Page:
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Opinion: The Question that Became an Initiative | ASHARQ AL-AWSAT English Archive 2005 -2017
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U.S. Secretary of State John Kerry reacts during his joint news conference with Britain’s Foreign Secretary William Hague at the Foreign and Commonwealth Office in London September 9, 2013. (REUTERS/Alastair Grant/pool)

The massive diplomatic wave, which as we can see today is moving from one world capital to another, passing through Syria into Iran, began with a question from a female journalist during a September 9 joint press conference in London between the US Secretary of State and the British Foreign Secretary. The journalist’s question was whether there is anything Bashar Al-Assad could do to avert the military strike that the US President had asked Congress to authorize. In what initially seemed like a slip of the tongue, John Kerry said if Assad were to turn over all his chemical weapons to the international community within the week, he could avert the strike, before adding that Assad would not do this. The US State Department attempted to minimize the impact of Kerry’s remarks by saying that it was a hypothetical answer to a hypothetical question.

However, what initially seemed like a slip of a tongue, or a hypothetical answer to an innocuous question, proved to have more to it than that during the hours and days that followed. Moscow picked up on the brief answer and turned it into an initiative which was—to the astonishment of many, including Washington’s own allies—immediately approved by the Syrian authorities in Damascus. This culminated in marathon negotiations between the US Secretary of State John Kerry and his Russian counterpart Sergey Lavrov over three days in Geneva. These negotiations produced a thorough initiative that has granted all sides vital breathing space—even if it has yet to prove that it can be implemented on the ground—particularly given the fact that the drums of war were beating.

It is hard to believe that this initiative that quickly gathered momentum—something that is unprecedented in international diplomacy—among parties who were on the verge of entering into a confrontation was a mere coincidence triggered by a seemingly innocent question during a press conference. It is also difficult not to link this initiative, which remains the subject of controversy and different interpretations, to the discussions between the US and Russian presidents at the G20 Summit in Russia, or indeed to any previous discussions. This is something that became obvious yesterday following the talks held by Western powers in Paris.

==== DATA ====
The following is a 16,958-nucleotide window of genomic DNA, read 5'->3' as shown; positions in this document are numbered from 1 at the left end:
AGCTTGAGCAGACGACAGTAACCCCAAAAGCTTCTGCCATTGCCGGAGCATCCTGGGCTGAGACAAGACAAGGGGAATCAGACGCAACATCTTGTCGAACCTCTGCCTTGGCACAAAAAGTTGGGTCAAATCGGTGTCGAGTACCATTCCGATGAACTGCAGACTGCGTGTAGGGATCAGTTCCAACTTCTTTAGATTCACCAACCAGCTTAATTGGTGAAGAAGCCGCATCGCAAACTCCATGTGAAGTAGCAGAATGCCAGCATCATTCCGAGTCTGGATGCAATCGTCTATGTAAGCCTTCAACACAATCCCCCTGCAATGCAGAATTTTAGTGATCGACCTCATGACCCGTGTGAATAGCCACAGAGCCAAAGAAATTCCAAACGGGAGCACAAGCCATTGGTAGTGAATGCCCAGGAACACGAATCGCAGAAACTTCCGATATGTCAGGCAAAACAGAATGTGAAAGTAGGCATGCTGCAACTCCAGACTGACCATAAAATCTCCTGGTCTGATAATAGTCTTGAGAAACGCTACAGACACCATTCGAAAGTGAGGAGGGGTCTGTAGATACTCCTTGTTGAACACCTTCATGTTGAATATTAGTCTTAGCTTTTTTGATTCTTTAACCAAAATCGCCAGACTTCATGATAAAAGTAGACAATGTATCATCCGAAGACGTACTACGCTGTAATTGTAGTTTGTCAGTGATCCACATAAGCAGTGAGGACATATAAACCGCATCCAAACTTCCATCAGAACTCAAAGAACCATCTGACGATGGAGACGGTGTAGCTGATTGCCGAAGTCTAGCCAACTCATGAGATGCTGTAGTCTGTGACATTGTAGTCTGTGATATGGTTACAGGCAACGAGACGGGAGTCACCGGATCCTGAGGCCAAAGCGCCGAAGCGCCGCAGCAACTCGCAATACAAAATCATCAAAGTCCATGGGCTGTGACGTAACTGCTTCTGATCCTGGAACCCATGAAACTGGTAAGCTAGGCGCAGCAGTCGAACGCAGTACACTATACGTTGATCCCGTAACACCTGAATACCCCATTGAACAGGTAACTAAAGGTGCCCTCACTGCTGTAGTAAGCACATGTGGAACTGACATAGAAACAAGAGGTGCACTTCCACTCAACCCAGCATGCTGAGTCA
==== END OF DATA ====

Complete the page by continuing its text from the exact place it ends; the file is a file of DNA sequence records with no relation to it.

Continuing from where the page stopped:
Is the US-Russian agreement a step forward or a step into the unknown? This is something that will only be answered in the coming days, particularly following the forthcoming UN General Assembly session and the second round of US-Russian talks. We don’t yet know whether Washington and Moscow will be able to open the door to Geneva II negotiations on the transition process in Syria.

Hoping that military strikes on the Assad regime forces that have recently made gains on the ground would tip the balance of power in their favor, the Syrian opposition appear to be the biggest losers in this chemical agreement. However, on the other hand, they can benefit from this agreement if they view it as being the first international agreement compelling the Syrian regime, under the threat of force, to take measures that demand the deployment of inspectors and experts on the ground to dismantle Assad’s chemical stockpiles. As a result of this, the Assad regime will not be able to mobilize its forces and continue shelling in light of the practical steps that this agreement entails on the ground.

This prompts us to say that if Geneva II is to take place—whether in Geneva or anywhere else—to discuss the Syrian crisis, the Syrian opposition must not miss the opportunity to participate and put the Assad regime to the test regarding the transfer of power. The Syrian regime’s main allies will not be able to cover Assad’s procrastination, particularly now that the UN report has confirmed that a war crime has been committed in terms of the use of sarin gas against civilians, while the type of weapons used to deploy this gas points the finger at the regime.

The US-Russian agreement to dismantle the Syrian regime’s chemical stockpiles has set Assad a time limit. However, on the other hand, it reflects a growing restlessness on the part of Russia and Iran who have opened the door to the implementation of Chapter VII of the UN charter, allowing the use of force if Syria fails to comply with its obligations.